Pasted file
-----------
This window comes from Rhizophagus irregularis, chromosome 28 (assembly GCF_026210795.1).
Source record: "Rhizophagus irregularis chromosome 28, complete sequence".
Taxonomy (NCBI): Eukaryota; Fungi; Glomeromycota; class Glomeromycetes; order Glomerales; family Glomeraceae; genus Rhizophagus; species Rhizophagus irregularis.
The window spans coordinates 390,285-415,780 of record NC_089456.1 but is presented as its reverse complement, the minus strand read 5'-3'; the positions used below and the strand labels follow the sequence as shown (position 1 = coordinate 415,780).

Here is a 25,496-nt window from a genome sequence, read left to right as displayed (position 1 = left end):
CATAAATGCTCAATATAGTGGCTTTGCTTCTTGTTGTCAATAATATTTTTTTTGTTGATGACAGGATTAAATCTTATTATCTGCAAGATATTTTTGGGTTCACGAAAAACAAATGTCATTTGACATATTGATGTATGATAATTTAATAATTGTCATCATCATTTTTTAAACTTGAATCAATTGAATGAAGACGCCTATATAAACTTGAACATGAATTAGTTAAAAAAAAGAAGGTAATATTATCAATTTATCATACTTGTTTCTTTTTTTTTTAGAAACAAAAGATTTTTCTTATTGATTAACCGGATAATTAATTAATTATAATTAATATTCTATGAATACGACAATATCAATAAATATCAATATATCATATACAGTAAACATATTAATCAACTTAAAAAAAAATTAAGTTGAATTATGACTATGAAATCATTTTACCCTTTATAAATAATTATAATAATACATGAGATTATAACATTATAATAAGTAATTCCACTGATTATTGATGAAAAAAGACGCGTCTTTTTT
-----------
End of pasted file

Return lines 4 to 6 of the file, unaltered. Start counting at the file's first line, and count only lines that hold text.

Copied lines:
The window spans coordinates 390,285-415,780 of record NC_089456.1 but is presented as its reverse complement, the minus strand read 5'-3'; the positions used below and the strand labels follow the sequence as shown (position 1 = coordinate 415,780).

Here is a 25,496-nt window from a genome sequence, read left to right as displayed (position 1 = left end):
CATAAATGCTCAATATAGTGGCTTTGCTTCTTGTTGTCAATAATATTTTTTTTGTTGATGACAGGATTAAATCTTATTATCTGCAAGATATTTTTGGGTTCACGAAAAACAAATGTCATTTGACATATTGATGTATGATAATTTAATAATTGTCATCATCATTTTTTAAACTTGAATCAATTGAATGAAGACGCCTATATAAACTTGAACATGAATTAGTTAAAAAAAAGAAGGTAATATTATCAATTTATCATACTTGTTTCTTTTTTTTTTAGAAACAAAAGATTTTTCTTATTGATTAACCGGATAATTAATTAATTATAATTAATATTCTATGAATACGACAATATCAATAAATATCAATATATCATATACAGTAAACATATTAATCAACTTAAAAAAAAATTAAGTTGAATTATGACTATGAAATCATTTTACCCTTTATAAATAATTATAATAATACATGAGATTATAACATTATAATAAGTAATTCCACTGATTATTGATGAAAAAAGACGCGTCTTTTTT